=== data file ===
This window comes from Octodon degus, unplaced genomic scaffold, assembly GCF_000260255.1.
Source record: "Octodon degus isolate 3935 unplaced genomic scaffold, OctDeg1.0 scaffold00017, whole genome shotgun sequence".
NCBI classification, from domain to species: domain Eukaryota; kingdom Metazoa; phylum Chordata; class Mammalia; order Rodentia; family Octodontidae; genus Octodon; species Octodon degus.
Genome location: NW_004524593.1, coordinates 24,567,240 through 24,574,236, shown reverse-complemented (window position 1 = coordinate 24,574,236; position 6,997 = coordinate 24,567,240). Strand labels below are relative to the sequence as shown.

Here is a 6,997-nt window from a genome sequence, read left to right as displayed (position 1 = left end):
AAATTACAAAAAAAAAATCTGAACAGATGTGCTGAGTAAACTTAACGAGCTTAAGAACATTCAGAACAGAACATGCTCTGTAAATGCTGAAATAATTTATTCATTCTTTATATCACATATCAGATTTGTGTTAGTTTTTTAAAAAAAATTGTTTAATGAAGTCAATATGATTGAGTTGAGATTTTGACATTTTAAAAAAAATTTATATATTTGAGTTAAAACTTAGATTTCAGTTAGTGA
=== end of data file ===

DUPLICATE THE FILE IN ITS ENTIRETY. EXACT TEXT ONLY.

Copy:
This window comes from Octodon degus, unplaced genomic scaffold, assembly GCF_000260255.1.
Source record: "Octodon degus isolate 3935 unplaced genomic scaffold, OctDeg1.0 scaffold00017, whole genome shotgun sequence".
NCBI classification, from domain to species: domain Eukaryota; kingdom Metazoa; phylum Chordata; class Mammalia; order Rodentia; family Octodontidae; genus Octodon; species Octodon degus.
Genome location: NW_004524593.1, coordinates 24,567,240 through 24,574,236, shown reverse-complemented (window position 1 = coordinate 24,574,236; position 6,997 = coordinate 24,567,240). Strand labels below are relative to the sequence as shown.

Here is a 6,997-nt window from a genome sequence, read left to right as displayed (position 1 = left end):
AAATTACAAAAAAAAAATCTGAACAGATGTGCTGAGTAAACTTAACGAGCTTAAGAACATTCAGAACAGAACATGCTCTGTAAATGCTGAAATAATTTATTCATTCTTTATATCACATATCAGATTTGTGTTAGTTTTTTAAAAAAAATTGTTTAATGAAGTCAATATGATTGAGTTGAGATTTTGACATTTTAAAAAAAATTTATATATTTGAGTTAAAACTTAGATTTCAGTTAGTGA